The Remote System (RMTSYS) value of *INTNETADR combined with the *IP Connection Type (CNNTYPE), a Destination Type of *OTHER (DESTTYPE), and the Internet Address (INTNETADR) of 10.0.0.5 specify that we’ll be redirecting queue output to a TCP/IP printer. The RAW value for the Remote Printer Queue (RMTPRTQ) parameter tells OS/400 to send spool files to the RAW printer queue on our target printer. The Writers to Autostart (AUTOSTRWTR) value of 1 tells OS/400 to automatically start one TCP/IP writer to be used by this remote output queue, and the rest of the parameters describe the print characteristics of the printer this queue will sending information to.
Once created, OS/400 will automatically start a remote writer associated with this output queue whenever TCP/IP starts or a change is made to this output queue. To end this writer, use the End Writer (ENDWTR) command, as follows:
If you wanted to restart the remote writer, use the Start Remote Writer (STRRMTWTR) command specifying the remote output queue, as follows:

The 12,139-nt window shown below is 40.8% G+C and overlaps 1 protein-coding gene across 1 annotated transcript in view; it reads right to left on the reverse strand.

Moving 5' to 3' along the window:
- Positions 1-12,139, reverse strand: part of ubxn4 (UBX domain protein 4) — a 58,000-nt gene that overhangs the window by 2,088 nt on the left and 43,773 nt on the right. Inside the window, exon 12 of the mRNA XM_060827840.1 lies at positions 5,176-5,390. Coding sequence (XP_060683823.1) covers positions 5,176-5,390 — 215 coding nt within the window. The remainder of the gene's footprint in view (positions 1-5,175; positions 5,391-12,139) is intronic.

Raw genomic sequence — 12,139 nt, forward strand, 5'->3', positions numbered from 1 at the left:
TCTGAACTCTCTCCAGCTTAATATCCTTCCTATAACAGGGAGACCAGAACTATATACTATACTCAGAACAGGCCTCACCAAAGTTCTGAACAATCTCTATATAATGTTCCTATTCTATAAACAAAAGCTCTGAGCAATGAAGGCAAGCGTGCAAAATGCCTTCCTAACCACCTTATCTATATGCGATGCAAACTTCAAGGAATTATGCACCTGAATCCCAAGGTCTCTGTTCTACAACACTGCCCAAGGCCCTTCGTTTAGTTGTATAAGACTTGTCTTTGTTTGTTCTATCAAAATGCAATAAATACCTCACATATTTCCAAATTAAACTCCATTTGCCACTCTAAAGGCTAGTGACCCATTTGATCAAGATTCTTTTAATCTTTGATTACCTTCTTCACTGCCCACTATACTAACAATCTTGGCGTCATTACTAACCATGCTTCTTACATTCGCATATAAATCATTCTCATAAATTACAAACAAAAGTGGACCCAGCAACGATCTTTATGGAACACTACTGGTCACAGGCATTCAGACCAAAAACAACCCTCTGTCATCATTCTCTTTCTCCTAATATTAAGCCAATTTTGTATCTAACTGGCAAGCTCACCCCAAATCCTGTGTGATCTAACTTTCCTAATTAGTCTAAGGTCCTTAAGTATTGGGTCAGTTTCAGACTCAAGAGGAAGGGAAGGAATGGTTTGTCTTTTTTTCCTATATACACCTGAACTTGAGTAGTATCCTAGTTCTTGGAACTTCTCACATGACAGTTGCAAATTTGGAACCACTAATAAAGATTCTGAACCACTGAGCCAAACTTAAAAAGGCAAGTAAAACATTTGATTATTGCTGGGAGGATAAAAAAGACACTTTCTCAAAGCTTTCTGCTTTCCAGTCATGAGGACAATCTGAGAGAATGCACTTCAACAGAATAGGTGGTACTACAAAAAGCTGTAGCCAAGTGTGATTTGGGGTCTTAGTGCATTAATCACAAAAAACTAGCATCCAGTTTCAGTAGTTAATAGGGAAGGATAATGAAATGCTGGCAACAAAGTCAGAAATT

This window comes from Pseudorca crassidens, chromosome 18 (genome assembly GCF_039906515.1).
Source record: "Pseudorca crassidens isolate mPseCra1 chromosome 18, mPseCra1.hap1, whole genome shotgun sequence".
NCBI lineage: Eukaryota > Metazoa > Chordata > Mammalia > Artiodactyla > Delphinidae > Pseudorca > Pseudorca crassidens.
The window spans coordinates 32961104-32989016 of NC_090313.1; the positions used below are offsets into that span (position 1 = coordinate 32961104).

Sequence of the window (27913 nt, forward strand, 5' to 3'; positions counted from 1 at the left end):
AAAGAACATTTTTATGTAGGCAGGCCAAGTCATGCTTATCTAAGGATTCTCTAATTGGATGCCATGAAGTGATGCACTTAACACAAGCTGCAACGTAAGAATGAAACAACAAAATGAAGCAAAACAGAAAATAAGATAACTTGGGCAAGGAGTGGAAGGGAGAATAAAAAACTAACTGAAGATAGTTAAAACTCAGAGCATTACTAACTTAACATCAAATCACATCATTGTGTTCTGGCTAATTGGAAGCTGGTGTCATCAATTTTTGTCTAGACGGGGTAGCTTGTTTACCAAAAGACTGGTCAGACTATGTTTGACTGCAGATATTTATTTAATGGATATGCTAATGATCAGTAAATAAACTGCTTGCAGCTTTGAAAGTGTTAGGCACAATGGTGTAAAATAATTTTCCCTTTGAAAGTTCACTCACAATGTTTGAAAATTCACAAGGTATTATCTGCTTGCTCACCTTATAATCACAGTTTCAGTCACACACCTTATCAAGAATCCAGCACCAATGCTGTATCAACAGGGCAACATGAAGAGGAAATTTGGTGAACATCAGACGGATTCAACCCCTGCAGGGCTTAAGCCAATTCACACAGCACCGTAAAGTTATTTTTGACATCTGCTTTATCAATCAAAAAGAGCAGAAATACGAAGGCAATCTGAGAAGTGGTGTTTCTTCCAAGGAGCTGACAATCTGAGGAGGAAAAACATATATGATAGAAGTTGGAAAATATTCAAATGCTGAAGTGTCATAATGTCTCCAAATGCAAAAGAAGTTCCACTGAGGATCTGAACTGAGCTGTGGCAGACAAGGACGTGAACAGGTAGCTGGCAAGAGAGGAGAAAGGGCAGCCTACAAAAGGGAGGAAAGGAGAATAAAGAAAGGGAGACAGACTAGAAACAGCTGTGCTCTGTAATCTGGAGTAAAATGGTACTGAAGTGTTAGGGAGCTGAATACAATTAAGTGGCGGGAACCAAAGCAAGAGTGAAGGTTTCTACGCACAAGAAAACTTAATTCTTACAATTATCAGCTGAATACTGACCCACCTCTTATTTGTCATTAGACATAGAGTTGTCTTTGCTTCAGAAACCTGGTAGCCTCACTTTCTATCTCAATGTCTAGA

Here’s the downside of hard coding IP addresses into printer output queues: If your destination printer has an IP address change, you have to search all the output queues on your system to find the queue (or queues) that redirect printouts to the old address. If you have multiple AS/400s with multiple TCP/IP-based output queues, locating the proper output queue can be fairly tedious when IP changes occur.
To slightly ease that burden, you could configure the remote output queue’s IP address by using an OS/400 host table entry for your RMTSYS value. You do this by entering a host table name that’s associated with your printer’s IP address and assigning the host name–not the IP address–to your printer queue. You can create the host table name by opening the Configure TCP/IP menu (GO CFGTCP) and selecting option 10, Work with host table entries. Then you would use option 1=Add on the Work with Host Table Entries screen to enter a new entry that associates your IP address with a unique host table name.